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Complications after thigh lift surgery are common

Staff writer ▼ | December 31, 2014
Performed as part of body contouring procedures in patients with massive weight loss, a procedure called medial thigh lift carries a substantial risk of complications, reports a new study.
Thigh lift surgery
Study   The American Society of Plastic Surgeons
The research has been published in the January issue of Plastic and Reconstructive Surgery, the official medical journal of the American Society of Plastic Surgeons (ASPS).

"Wound complications in medial thighplasty are common, but most are minor and can be managed without reoperation," according to the new research by ASPS member surgeon, Dr. Jeffrey Adam Gusenoff and colleagues of University of Pittsburgh. The study is the first detailed look at complications after thigh lift surgery, performed as part of body contouring surgery after bariatric (weight reduction) surgery.

Dr. Gusenoff and coauthors analyzed their experience with medial thigh lift in 106 patients with massive weight loss, mainly after bariatric surgery. The patients were 90 women and 16 men, average age 45 years. Most patients undergoing bariatric surgery for severe obesity are left with excess, sagging skin folds of the thigh and other areas.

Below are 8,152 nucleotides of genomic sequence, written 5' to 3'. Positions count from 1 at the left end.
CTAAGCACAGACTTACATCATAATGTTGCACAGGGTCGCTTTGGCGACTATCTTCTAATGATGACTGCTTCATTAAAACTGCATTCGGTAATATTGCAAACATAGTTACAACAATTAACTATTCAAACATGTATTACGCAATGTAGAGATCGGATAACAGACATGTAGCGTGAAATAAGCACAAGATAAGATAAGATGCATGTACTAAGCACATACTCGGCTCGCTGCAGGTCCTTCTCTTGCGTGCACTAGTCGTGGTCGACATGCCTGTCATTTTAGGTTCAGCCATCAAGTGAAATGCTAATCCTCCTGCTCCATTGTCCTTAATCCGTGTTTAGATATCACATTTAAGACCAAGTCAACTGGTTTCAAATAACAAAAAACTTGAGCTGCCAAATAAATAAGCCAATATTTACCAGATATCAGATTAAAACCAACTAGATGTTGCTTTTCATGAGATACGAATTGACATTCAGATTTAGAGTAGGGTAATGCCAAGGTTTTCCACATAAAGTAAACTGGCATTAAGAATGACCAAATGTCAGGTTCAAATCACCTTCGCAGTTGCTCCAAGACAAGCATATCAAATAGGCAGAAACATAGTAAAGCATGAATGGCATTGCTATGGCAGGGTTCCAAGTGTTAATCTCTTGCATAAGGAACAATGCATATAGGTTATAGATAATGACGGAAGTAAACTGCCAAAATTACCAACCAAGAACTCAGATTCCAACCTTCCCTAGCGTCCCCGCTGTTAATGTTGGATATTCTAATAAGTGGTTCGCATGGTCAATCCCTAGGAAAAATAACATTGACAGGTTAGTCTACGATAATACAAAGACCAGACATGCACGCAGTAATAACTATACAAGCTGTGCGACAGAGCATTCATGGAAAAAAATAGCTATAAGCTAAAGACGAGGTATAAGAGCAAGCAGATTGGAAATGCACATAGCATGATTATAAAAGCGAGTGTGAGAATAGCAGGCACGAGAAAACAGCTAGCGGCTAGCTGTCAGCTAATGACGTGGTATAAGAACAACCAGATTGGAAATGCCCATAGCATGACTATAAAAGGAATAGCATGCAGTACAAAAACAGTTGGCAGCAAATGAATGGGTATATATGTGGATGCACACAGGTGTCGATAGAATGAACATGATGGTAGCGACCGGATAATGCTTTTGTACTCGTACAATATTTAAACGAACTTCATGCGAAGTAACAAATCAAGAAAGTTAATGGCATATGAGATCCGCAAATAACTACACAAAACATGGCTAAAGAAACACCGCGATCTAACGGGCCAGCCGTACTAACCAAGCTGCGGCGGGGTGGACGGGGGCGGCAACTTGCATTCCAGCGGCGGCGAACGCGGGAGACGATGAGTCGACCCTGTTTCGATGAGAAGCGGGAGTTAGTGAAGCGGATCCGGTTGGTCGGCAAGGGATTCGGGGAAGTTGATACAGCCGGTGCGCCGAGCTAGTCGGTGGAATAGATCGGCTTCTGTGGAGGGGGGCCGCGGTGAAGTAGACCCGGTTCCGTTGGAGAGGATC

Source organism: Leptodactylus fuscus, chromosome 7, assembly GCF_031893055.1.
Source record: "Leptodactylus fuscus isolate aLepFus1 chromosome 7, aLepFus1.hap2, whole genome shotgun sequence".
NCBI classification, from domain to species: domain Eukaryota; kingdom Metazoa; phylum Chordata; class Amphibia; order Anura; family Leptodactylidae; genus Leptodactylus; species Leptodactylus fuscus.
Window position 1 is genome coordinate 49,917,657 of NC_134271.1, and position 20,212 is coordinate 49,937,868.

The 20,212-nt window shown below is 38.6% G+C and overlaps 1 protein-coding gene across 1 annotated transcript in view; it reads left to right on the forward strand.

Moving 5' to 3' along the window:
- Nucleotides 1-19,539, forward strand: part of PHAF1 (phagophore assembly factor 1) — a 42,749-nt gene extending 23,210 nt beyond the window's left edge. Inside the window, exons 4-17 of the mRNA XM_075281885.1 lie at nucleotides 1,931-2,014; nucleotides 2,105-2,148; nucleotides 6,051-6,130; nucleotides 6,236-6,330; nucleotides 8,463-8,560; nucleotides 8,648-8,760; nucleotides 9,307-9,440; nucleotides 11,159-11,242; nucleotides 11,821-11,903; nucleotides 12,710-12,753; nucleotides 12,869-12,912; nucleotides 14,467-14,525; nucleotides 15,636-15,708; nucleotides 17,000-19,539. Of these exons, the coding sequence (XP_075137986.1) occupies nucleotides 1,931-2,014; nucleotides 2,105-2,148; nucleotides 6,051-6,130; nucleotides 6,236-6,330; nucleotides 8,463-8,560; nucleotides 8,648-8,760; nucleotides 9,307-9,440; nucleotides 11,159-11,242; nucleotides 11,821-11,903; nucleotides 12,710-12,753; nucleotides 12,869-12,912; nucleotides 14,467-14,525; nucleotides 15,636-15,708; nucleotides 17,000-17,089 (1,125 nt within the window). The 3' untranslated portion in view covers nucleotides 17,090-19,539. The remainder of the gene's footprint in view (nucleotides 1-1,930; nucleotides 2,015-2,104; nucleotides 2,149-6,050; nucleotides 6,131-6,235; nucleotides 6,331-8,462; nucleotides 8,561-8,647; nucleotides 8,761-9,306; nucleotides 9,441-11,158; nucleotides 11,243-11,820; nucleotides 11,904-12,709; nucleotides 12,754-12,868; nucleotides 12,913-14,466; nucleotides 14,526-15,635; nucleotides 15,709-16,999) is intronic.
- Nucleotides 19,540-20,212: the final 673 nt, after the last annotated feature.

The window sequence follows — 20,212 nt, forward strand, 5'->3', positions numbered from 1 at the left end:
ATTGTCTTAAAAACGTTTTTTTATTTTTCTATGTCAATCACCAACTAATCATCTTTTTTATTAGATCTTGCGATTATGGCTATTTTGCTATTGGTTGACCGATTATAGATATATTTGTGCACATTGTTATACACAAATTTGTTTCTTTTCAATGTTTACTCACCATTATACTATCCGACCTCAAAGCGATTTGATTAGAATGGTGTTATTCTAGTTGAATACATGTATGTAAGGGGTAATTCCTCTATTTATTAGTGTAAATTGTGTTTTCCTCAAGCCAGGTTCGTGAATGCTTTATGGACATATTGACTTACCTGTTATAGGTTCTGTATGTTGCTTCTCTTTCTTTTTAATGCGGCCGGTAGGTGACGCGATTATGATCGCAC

Overall, 68 percent of patients experienced some type of complication after thigh lift surgery. The complication rate varied with the extensiveness of surgery: from 43 percent for patients undergoing the least-extensive "horizontal thighplasty," to 64 percent with an intermediate "short-scar thighplasty," to 74 percent with the most-extensive "full-length vertical thighplasty."

But while complications were frequent, they usually weren't serious. The most common issues were minor wound healing problems: problems with wound closure (dehiscence) and fluid collections (seromas). Most of these were managed without any further surgery.

Six percent of patients had complications requiring additional surgery. Another 14 percent underwent further surgery to improve their cosmetic results.

Leg swelling (edema) developed in 22 percent of patients, most undergoing the most-extensive type of thigh lift surgery. In all but two cases, the edema cleared up within a year after surgery.

Edema occurred mainly in patients undergoing the most extensive type of thigh lift, while seromas were more likely in patients with high blood pressure. Infections were more common in older patients, those with low thyroid function, and those undergoing liposuction at the same time as thigh lift.

With the increased use of bariatric surgery, the numbers of patients seeking body contouring surgery after massive weight loss have increased sharply. Thigh lift surgery has demonstrated functional and cosmetic benefits for patients, but concerns about complications may limit the use of this procedure.

"Despite these considerable challenges, massive weight loss patients also stand to benefit immensely from contouring procedures," Dr Gusenoff and colleagues conclude. The researchers believe their results will be useful in counseling patients as to what to expect after thigh lift surgery. They also outline some steps that may help to reduce the risk of common complications, and call for further studies to compare the outcomes of different surgical techniques.


 

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